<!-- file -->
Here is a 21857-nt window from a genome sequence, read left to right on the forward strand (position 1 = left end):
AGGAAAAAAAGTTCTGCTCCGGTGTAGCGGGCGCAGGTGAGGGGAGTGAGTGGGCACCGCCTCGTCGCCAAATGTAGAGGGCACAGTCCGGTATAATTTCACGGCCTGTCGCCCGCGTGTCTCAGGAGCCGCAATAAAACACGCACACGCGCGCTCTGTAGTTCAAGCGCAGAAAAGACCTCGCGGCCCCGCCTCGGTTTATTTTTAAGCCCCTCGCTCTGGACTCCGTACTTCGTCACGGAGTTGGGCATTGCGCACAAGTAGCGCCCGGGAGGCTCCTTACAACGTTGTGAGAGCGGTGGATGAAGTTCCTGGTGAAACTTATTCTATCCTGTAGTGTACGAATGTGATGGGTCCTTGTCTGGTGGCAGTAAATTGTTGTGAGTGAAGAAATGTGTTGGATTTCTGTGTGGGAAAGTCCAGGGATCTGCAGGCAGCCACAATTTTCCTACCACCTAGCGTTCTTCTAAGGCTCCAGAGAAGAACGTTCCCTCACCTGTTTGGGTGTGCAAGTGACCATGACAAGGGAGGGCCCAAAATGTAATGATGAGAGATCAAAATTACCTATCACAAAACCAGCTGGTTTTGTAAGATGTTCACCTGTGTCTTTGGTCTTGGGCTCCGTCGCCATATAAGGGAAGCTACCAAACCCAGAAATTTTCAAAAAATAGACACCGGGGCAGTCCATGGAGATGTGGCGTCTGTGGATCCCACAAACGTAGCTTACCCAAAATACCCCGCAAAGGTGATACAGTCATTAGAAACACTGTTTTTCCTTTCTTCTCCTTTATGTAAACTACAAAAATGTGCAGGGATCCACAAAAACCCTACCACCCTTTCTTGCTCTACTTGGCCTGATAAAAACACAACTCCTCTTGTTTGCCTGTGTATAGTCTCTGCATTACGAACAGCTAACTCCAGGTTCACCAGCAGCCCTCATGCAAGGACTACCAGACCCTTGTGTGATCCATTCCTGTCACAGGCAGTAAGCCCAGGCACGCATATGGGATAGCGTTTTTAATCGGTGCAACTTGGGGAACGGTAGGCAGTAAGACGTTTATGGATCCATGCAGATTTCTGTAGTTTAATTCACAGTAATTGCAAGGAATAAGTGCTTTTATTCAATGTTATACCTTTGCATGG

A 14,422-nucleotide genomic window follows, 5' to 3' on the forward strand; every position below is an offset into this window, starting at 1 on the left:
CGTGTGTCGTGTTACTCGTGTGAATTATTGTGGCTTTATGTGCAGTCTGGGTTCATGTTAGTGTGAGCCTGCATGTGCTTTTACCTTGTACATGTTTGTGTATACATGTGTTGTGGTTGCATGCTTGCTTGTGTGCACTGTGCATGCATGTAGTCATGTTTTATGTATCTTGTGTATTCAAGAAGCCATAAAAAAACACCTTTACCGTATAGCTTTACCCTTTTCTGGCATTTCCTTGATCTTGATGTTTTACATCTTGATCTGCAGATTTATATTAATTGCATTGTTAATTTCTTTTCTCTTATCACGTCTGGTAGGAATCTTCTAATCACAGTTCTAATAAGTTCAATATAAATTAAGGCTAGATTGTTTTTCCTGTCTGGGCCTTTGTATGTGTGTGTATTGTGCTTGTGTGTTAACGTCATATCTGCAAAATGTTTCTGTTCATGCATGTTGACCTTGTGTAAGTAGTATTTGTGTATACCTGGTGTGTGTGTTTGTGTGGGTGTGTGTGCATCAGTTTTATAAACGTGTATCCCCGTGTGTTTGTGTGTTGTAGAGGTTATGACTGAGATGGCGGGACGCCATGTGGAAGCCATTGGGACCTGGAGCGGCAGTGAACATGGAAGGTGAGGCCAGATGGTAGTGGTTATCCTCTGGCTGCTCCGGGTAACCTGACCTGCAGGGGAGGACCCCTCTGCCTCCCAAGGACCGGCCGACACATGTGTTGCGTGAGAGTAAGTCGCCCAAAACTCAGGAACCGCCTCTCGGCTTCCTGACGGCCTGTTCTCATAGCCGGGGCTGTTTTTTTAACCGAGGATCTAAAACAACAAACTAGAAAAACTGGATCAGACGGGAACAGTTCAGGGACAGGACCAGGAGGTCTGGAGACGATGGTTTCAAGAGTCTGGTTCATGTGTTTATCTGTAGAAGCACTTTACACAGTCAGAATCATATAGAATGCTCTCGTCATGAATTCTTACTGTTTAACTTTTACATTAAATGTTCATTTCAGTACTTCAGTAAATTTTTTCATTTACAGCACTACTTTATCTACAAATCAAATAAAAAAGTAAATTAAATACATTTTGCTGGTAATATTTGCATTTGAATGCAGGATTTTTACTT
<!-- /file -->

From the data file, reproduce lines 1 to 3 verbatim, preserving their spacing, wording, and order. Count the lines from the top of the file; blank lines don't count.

Here is a 21857-nt window from a genome sequence, read left to right on the forward strand (position 1 = left end):
AGGAAAAAAAGTTCTGCTCCGGTGTAGCGGGCGCAGGTGAGGGGAGTGAGTGGGCACCGCCTCGTCGCCAAATGTAGAGGGCACAGTCCGGTATAATTTCACGGCCTGTCGCCCGCGTGTCTCAGGAGCCGCAATAAAACACGCACACGCGCGCTCTGTAGTTCAAGCGCAGAAAAGACCTCGCGGCCCCGCCTCGGTTTATTTTTAAGCCCCTCGCTCTGGACTCCGTACTTCGTCACGGAGTTGGGCATTGCGCACAAGTAGCGCCCGGGAGGCTCCTTACAACGTTGTGAGAGCGGTGGATGAAGTTCCTGGTGAAACTTATTCTATCCTGTAGTGTACGAATGTGATGGGTCCTTGTCTGGTGGCAGTAAATTGTTGTGAGTGAAGAAATGTGTTGGATTTCTGTGTGGGAAAGTCCAGGGATCTGCAGGCAGCCACAATTTTCCTACCACCTAGCGTTCTTCTAAGGCTCCAGAGAAGAACGTTCCCTCACCTGTTTGGGTGTGCAAGTGACCATGACAAGGGAGGGCCCAAAATGTAATGATGAGAGATCAAAATTACCTATCACAAAACCAGCTGGTTTTGTAAGATGTTCACCTGTGTCTTTGGTCTTGGGCTCCGTCGCCATATAAGGGAAGCTACCAAACCCAGAAATTTTCAAAAAATAGACACCGGGGCAGTCCATGGAGATGTGGCGTCTGTGGATCCCACAAACGTAGCTTACCCAAAATACCCCGCAAAGGTGATACAGTCATTAGAAACACTGTTTTTCCTTTCTTCTCCTTTATGTAAACTACAAAAATGTGCAGGGATCCACAAAAACCCTACCACCCTTTCTTGCTCTACTTGGCCTGATAAAAACACAACTCCTCTTGTTTGCCTGTGTATAGTCTCTGCATTACGAACAGCTAACTCCAGGTTCACCAGCAGCCCTCATGCAAGGACTACCAGACCCTTGTGTGATCCATTCCTGTCACAGGCAGTAAGCCCAGGCACGCATATGGGATAGCGTTTTTAATCGGTGCAACTTGGGGAACGGTAGGCAGTAAGACGTTTATGGATCCATGCAGATTTCTGTAGTTTAATTCACAGTAATTGCAAGGAATAAGTGCTTTTATTCAATGTTATACCTTTGCATGG

A 14,422-nucleotide genomic window follows, 5' to 3' on the forward strand; every position below is an offset into this window, starting at 1 on the left: